Wednesday, March 14, 2012

Hugo: This Child Belongs to Me

If you have the chance to watch the movie Hugo, I highly encourage that you do so.  After putting it off for a while, because I really "don't like movies with robots in them," we finally watched it last night. 

(I won't give anything away about the movie, because I really don't like when people do that, but I will let you know that there are no robots in the movie.)

However, my ears perk up a little bit extra when there are characters who are orphans in a movie.  Hugo happens to feature two characters who are orphans:  Hugo and Isabelle.  Both are orphaned for different reasons, which are alluded to loosely.  Hugo lives in a clock tower in the train station.  Isabelle lives with her grandparents.

There is a lot of conversation about machines working or not working and how broken machines are not able to fulfill their purpose.  And how all machines are made for a purpose.  And how all people are made for a purpose.  And broken machines are like broken people, unable to do what they were intended to do. 

The following conversation takes place:

Hugo Cabret: Everything has a purpose, even machines. Clocks tell the time, trains take you places. They do what they're meant to do, like Monsieur Labisse. Maybe that's why broken machines make me so sad, they can't do what they're meant to do. Maybe it's the same with people. If you lose your purpose, it's like you're broken.
Isabelle: Like Papa Georges?
Hugo Cabret: Maybe we could fix him.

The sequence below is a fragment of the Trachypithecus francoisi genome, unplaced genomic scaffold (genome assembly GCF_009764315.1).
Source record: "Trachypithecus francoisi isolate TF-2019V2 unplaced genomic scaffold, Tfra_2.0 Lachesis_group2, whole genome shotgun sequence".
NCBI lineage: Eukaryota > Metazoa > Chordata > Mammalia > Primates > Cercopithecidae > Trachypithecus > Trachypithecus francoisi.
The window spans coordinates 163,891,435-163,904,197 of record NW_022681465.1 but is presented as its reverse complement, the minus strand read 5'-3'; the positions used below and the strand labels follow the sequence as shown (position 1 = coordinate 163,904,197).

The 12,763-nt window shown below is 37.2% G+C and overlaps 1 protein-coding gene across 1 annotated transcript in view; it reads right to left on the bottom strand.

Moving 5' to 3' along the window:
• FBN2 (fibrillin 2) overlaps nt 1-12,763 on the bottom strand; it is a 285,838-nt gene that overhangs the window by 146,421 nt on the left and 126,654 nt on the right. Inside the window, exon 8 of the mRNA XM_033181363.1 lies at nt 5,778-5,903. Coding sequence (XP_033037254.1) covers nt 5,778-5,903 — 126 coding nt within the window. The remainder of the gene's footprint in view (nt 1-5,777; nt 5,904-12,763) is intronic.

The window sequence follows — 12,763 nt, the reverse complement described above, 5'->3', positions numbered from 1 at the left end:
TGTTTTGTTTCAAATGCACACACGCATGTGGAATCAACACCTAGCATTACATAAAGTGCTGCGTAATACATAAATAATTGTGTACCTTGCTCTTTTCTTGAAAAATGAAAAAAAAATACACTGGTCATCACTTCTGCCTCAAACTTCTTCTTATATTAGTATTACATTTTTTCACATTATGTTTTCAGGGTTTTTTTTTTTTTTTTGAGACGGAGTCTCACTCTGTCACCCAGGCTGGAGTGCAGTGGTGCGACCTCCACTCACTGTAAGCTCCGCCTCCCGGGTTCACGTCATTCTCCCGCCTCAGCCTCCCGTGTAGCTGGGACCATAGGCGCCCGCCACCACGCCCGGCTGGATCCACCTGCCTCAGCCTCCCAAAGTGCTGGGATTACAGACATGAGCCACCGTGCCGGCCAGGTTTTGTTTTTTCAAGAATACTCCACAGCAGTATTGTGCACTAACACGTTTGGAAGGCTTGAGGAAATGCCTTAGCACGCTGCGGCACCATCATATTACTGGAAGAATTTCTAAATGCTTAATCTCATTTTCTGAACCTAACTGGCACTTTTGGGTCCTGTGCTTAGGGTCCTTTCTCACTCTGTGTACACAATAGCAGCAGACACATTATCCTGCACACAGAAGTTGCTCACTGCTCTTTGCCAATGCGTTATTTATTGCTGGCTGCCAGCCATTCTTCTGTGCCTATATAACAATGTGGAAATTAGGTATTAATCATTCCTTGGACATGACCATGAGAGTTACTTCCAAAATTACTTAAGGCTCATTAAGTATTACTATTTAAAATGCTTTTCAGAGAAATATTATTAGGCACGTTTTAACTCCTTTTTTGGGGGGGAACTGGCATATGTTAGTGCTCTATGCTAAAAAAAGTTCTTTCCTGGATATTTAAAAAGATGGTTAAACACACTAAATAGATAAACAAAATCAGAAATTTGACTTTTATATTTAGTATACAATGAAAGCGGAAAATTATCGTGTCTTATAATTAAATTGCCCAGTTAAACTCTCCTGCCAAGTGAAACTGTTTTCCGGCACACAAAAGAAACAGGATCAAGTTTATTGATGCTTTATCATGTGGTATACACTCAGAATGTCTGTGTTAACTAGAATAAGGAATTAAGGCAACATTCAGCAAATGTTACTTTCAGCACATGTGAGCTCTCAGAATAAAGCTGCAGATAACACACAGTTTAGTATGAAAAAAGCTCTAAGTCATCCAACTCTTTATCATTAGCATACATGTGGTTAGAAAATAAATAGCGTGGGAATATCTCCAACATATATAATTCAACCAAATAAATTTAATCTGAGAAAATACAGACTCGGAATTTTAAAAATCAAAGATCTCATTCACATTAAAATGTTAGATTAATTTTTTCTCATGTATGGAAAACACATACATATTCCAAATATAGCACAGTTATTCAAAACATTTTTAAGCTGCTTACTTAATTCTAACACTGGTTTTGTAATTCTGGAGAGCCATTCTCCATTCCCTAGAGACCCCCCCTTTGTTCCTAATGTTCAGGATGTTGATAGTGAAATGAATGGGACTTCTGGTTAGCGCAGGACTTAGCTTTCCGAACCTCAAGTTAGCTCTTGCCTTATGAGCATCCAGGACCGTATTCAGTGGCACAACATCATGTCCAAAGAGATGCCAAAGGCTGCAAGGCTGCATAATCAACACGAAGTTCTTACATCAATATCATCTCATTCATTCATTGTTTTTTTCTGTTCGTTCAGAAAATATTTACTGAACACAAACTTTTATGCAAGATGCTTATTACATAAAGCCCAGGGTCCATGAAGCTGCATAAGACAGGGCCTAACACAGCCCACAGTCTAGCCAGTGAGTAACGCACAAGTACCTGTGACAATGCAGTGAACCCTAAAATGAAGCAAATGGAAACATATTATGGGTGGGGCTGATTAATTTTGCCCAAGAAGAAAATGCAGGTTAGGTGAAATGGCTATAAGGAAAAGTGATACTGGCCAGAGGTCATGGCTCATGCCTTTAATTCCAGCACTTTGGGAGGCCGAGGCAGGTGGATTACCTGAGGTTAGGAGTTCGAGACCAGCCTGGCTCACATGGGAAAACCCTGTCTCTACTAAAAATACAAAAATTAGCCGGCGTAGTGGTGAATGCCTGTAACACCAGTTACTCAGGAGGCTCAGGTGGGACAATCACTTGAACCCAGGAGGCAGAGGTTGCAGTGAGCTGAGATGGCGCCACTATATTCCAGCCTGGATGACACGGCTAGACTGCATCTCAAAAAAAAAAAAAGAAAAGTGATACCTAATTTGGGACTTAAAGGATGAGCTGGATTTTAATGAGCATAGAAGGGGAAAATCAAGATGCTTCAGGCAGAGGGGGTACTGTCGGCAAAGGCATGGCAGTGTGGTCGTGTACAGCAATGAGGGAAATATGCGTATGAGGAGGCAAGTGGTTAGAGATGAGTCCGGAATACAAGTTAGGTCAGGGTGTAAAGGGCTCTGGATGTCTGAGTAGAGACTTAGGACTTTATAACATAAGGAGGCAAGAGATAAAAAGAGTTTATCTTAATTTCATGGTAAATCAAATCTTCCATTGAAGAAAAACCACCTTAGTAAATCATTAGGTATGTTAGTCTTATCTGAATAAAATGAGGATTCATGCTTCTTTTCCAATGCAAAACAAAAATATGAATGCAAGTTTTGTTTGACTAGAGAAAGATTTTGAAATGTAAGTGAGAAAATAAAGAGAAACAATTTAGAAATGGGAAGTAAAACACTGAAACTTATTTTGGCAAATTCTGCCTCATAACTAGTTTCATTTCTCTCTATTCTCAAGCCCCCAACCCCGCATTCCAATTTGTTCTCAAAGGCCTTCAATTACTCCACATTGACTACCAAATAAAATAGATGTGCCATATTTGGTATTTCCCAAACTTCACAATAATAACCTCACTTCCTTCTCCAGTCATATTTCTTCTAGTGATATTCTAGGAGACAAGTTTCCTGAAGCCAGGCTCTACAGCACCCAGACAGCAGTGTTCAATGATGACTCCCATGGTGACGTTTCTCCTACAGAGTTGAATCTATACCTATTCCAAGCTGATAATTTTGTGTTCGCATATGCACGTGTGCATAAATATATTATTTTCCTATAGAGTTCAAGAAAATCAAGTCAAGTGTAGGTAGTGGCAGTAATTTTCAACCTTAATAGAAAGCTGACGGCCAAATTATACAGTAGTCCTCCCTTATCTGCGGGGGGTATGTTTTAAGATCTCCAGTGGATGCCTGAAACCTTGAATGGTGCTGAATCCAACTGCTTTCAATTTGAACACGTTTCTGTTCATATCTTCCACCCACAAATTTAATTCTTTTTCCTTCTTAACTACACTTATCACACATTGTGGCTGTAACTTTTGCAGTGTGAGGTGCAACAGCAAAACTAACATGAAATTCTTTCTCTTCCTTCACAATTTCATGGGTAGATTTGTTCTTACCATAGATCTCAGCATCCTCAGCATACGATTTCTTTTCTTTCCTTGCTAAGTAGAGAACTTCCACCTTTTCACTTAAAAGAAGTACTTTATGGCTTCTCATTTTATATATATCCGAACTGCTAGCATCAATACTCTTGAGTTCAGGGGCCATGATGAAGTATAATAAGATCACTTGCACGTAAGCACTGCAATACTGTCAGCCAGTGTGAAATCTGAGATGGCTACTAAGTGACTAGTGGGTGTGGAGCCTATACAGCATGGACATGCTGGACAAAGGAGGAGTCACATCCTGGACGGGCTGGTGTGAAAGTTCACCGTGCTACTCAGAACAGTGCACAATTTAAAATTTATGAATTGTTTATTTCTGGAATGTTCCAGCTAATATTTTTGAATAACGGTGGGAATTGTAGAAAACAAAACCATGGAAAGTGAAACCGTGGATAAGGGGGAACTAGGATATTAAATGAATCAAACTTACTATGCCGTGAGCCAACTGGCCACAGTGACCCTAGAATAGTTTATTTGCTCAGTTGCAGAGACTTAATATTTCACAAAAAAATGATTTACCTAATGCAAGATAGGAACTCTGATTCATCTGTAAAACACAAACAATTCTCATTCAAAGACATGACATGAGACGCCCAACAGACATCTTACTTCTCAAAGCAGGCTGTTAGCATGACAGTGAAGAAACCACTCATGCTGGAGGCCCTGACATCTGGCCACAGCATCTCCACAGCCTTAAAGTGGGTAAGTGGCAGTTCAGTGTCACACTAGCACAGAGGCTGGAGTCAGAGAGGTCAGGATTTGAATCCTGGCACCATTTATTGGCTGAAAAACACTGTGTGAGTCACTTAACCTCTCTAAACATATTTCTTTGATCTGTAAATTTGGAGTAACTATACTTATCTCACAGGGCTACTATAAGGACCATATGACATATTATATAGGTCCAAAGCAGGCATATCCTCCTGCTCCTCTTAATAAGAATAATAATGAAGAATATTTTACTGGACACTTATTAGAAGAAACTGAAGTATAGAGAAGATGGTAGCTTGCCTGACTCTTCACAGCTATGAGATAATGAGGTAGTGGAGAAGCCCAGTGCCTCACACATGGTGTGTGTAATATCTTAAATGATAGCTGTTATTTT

Isabelle: Is that your purpose? Fixing things?
Hugo Cabret: I don't know. It's what my father did.
Isabelle: I wonder what my purpose is?
Hugo Cabret: I don't know.
Isabelle: Maybe if I'd known my parents I would know.

And my heart ached.  My heart ached for every kid who has ever struggled with that loss of a sense of purpose, because of a loss of parents.  It ached for my future babies, who may or may not have the opportunity to know their birth parents.  Who may or may not have the chance to have a continued relationship with them.  Oh, good God, how I WISH with every fiber of my being that they DO have that chance!  But I am also realistic in knowing that the circumstances that create children being placed for adoption are not the ideal circumstances.

Towards the end of the film, Hugo is sort of captured by the train station inspector (played by the ever-lovely Sacha Baron Cohen...yum!), and is going to be sent to an orphanage. 

Inspector Gustav: We'll let the orphanage deal with you.
Hugo Cabret: No! I don't belong there!
Inspector Gustav: Where do you belong then? A child hast to belong somewhere!
Hugo Cabret: Listen to me! Please! Please! Listen to me! You don't understand! You have to let me go! I don't understand, why my father died! Why I'm alone!
Hugo Cabret: This is my only chance, to work. You should understand!
Georges Méliès: I do! I do! Monsieur, this child belongs to me.

Ba-zing!  At this point, I was full-on bawling my guts out.  (As you get to know me more, you will find that this happens more frequently than it probably should!) 

There is nothing more powerful to me than the words "this child belongs to me."  And, it's not about claiming children or having children be possessions.  It's about children having a place to belong.  It's about everyone having a chance to belong.  I cannot WAIT to find my way to my little pumpkin pie (or pies) and say, "Hey world.  Hey orphanage.  This child...this child belongs to me." 

1 comment:

  1. You may say you cry a lot...but your blog almost always makes me cry. Particularly this post--I loved the book and am anxiously looking forward to watching the movie!